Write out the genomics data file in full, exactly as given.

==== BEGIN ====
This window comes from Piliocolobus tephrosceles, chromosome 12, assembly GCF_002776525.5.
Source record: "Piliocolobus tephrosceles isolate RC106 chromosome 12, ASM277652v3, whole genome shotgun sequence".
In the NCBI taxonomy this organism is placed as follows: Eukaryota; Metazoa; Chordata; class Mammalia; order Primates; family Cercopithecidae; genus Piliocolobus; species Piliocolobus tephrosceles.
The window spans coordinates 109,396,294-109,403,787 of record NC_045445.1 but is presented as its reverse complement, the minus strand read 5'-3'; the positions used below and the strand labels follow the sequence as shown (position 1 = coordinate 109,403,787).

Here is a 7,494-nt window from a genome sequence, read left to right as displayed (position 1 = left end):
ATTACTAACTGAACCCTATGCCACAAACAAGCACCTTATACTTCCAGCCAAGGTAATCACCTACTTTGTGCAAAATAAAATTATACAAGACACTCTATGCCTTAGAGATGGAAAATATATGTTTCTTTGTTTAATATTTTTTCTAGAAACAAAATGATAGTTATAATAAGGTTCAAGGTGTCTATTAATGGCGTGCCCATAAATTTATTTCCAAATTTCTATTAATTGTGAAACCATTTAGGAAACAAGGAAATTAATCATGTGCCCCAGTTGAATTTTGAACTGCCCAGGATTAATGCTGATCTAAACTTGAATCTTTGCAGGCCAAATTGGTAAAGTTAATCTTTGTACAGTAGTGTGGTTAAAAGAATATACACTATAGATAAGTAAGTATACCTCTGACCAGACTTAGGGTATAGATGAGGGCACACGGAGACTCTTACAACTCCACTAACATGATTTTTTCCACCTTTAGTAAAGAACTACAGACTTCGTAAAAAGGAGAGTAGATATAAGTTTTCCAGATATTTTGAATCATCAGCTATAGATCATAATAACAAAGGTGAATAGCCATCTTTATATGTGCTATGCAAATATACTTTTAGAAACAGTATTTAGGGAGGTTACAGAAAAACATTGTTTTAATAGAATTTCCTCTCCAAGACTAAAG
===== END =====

This window comes from Piliocolobus tephrosceles, chromosome 12, assembly GCF_002776525.5.
Source record: "Piliocolobus tephrosceles isolate RC106 chromosome 12, ASM277652v3, whole genome shotgun sequence".
In the NCBI taxonomy this organism is placed as follows: Eukaryota; Metazoa; Chordata; class Mammalia; order Primates; family Cercopithecidae; genus Piliocolobus; species Piliocolobus tephrosceles.
The window spans coordinates 109,396,294-109,403,787 of record NC_045445.1 but is presented as its reverse complement, the minus strand read 5'-3'; the positions used below and the strand labels follow the sequence as shown (position 1 = coordinate 109,403,787).

Here is a 7,494-nt window from a genome sequence, read left to right as displayed (position 1 = left end):
ATTACTAACTGAACCCTATGCCACAAACAAGCACCTTATACTTCCAGCCAAGGTAATCACCTACTTTGTGCAAAATAAAATTATACAAGACACTCTATGCCTTAGAGATGGAAAATATATGTTTCTTTGTTTAATATTTTTTCTAGAAACAAAATGATAGTTATAATAAGGTTCAAGGTGTCTATTAATGGCGTGCCCATAAATTTATTTCCAAATTTCTATTAATTGTGAAACCATTTAGGAAACAAGGAAATTAATCATGTGCCCCAGTTGAATTTTGAACTGCCCAGGATTAATGCTGATCTAAACTTGAATCTTTGCAGGCCAAATTGGTAAAGTTAATCTTTGTACAGTAGTGTGGTTAAAAGAATATACACTATAGATAAGTAAGTATACCTCTGACCAGACTTAGGGTATAGATGAGGGCACACGGAGACTCTTACAACTCCACTAACATGATTTTTTCCACCTTTAGTAAAGAACTACAGACTTCGTAAAAAGGAGAGTAGATATAAGTTTTCCAGATATTTTGAATCATCAGCTATAGATCATAATAACAAAGGTGAATAGCCATCTTTATATGTGCTATGCAAATATACTTTTAGAAACAGTATTTAGGGAGGTTACAGAAAAACATTGTTTTAATAGAATTTCCTCTCCAAGACTAAAG